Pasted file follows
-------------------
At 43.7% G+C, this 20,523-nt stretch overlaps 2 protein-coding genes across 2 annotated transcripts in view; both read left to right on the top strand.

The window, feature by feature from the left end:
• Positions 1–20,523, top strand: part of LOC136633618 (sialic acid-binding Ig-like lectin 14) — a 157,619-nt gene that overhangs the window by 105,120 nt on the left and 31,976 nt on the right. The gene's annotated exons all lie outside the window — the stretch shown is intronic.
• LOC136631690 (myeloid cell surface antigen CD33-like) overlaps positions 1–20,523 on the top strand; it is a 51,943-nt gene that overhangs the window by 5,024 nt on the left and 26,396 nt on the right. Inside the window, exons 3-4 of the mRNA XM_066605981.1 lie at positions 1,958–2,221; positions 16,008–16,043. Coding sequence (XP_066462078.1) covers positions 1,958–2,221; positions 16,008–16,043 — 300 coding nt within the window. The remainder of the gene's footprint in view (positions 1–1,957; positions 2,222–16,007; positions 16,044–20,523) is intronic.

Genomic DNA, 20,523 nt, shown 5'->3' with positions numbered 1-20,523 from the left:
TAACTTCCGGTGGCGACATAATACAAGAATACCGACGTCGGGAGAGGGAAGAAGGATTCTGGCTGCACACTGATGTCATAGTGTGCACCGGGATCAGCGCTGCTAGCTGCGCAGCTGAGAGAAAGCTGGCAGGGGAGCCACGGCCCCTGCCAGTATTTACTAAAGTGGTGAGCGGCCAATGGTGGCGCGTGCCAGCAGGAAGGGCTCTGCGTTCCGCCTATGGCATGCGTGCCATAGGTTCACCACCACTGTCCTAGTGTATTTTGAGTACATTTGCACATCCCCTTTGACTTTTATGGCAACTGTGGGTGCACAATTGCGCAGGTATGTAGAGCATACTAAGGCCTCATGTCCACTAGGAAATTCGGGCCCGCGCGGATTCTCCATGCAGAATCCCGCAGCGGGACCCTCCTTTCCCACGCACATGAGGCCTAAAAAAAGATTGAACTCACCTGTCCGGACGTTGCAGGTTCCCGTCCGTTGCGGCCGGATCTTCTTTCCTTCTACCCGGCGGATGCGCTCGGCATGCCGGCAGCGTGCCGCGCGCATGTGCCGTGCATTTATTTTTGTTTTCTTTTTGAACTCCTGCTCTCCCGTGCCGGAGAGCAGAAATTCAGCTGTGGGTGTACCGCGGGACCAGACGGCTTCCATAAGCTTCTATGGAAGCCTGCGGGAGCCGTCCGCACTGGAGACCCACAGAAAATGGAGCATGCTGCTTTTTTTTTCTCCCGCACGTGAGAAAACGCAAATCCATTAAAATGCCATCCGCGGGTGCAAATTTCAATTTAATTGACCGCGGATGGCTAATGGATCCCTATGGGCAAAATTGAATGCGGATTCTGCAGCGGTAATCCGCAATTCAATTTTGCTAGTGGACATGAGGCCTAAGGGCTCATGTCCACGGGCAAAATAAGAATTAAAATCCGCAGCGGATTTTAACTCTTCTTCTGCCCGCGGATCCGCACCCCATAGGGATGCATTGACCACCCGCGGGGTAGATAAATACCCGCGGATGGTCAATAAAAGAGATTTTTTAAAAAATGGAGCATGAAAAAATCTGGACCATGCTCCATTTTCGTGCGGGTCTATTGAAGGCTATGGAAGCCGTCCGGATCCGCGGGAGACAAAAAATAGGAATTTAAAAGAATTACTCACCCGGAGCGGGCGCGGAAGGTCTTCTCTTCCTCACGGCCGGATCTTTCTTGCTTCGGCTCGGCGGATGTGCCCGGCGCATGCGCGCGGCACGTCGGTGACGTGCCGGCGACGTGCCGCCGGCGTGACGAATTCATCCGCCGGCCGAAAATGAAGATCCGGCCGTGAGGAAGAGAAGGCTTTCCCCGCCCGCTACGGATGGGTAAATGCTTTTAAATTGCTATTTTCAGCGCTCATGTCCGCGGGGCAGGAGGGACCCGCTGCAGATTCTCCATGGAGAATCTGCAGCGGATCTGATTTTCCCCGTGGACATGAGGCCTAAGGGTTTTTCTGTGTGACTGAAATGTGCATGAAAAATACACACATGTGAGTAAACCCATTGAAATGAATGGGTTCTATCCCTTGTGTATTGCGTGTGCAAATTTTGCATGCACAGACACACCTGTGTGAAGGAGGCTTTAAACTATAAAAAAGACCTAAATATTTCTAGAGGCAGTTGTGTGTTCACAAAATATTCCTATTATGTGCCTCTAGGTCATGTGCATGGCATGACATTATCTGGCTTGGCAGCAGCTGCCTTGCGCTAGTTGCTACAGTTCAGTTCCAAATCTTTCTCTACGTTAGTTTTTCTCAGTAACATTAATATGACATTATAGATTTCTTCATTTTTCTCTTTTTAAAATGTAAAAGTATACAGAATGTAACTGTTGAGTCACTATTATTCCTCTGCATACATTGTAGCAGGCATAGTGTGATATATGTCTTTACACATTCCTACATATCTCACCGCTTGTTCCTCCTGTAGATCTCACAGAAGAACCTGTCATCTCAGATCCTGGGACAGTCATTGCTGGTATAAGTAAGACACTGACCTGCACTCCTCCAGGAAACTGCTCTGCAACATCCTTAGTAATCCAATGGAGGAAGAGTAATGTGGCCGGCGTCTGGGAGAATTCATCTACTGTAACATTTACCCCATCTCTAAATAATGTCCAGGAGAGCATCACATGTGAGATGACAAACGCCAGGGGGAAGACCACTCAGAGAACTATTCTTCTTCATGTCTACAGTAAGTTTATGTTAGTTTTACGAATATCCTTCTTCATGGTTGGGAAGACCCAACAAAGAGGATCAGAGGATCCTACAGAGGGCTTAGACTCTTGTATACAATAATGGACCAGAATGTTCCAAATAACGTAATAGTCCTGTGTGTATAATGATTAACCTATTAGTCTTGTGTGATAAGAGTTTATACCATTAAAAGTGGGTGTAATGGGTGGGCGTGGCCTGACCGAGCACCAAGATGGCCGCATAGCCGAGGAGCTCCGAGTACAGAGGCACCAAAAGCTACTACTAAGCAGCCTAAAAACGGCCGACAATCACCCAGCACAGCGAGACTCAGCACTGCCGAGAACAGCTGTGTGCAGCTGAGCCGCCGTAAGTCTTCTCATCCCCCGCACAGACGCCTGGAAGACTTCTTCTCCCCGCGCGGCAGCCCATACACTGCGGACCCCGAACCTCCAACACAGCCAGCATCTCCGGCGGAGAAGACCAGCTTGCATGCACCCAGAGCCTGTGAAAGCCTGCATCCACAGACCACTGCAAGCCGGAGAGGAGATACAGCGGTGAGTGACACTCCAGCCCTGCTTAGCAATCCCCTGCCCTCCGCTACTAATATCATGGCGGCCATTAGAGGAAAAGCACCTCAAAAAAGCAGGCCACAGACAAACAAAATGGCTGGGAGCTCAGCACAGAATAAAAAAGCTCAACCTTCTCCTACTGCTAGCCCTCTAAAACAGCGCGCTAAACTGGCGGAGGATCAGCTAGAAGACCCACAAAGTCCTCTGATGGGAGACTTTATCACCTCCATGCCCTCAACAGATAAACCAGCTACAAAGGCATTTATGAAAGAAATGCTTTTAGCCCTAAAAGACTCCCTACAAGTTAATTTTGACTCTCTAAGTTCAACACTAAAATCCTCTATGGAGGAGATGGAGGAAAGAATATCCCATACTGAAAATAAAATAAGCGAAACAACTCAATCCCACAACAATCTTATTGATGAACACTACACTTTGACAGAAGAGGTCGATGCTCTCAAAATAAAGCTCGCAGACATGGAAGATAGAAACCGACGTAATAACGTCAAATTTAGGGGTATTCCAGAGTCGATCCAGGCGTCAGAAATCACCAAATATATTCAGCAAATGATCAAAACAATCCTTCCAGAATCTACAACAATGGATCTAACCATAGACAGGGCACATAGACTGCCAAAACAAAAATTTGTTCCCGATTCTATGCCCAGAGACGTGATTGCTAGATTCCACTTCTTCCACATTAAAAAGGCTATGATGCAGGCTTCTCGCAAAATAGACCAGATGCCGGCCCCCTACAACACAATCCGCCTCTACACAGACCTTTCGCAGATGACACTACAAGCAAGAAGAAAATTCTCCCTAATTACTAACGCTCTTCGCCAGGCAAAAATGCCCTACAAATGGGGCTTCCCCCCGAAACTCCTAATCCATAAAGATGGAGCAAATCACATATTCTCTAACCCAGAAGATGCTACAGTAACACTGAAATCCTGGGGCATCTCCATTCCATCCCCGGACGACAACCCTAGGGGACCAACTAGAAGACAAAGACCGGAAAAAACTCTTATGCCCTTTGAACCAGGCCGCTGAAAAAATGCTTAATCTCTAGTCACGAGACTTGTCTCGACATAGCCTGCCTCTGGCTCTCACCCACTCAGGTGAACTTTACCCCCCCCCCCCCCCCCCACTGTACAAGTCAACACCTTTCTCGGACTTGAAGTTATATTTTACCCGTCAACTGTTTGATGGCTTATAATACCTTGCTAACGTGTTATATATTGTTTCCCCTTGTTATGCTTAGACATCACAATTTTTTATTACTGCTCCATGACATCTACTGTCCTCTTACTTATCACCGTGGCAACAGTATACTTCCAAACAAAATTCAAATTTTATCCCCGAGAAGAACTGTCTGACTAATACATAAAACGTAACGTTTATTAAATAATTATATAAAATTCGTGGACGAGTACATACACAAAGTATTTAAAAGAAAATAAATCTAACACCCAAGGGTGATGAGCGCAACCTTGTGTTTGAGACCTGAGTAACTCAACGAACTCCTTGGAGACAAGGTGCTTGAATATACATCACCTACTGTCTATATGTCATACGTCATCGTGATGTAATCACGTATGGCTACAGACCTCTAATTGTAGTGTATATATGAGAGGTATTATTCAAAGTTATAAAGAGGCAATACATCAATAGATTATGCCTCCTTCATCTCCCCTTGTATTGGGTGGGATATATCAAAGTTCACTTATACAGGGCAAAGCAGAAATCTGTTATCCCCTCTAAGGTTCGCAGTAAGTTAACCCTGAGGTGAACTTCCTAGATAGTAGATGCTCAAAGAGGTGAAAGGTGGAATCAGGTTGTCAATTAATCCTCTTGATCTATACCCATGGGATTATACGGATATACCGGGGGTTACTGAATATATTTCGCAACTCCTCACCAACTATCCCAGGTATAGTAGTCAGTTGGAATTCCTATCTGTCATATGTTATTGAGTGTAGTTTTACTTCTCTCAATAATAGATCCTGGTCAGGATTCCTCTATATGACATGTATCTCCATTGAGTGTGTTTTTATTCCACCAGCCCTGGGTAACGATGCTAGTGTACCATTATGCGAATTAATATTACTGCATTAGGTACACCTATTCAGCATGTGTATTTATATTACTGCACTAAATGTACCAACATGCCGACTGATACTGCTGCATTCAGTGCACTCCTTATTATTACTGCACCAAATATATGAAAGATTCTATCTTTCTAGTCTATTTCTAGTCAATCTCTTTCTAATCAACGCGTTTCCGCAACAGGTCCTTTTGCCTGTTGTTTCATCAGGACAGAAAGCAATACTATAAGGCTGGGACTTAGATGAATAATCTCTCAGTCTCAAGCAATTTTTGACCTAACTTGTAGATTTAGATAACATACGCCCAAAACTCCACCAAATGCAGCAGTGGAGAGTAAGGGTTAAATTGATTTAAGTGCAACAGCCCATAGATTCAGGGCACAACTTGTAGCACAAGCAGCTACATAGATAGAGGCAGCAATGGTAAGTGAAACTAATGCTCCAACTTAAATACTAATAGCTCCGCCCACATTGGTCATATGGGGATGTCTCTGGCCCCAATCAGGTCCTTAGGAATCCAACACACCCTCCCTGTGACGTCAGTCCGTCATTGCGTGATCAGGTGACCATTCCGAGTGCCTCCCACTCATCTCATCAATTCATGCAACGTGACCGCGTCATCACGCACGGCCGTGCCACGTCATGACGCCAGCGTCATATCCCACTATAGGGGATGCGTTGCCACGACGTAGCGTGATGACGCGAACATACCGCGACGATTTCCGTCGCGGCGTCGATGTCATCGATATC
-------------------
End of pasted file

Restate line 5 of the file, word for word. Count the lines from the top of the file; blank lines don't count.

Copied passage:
Genomic DNA, 20,523 nt, shown 5'->3' with positions numbered 1-20,523 from the left: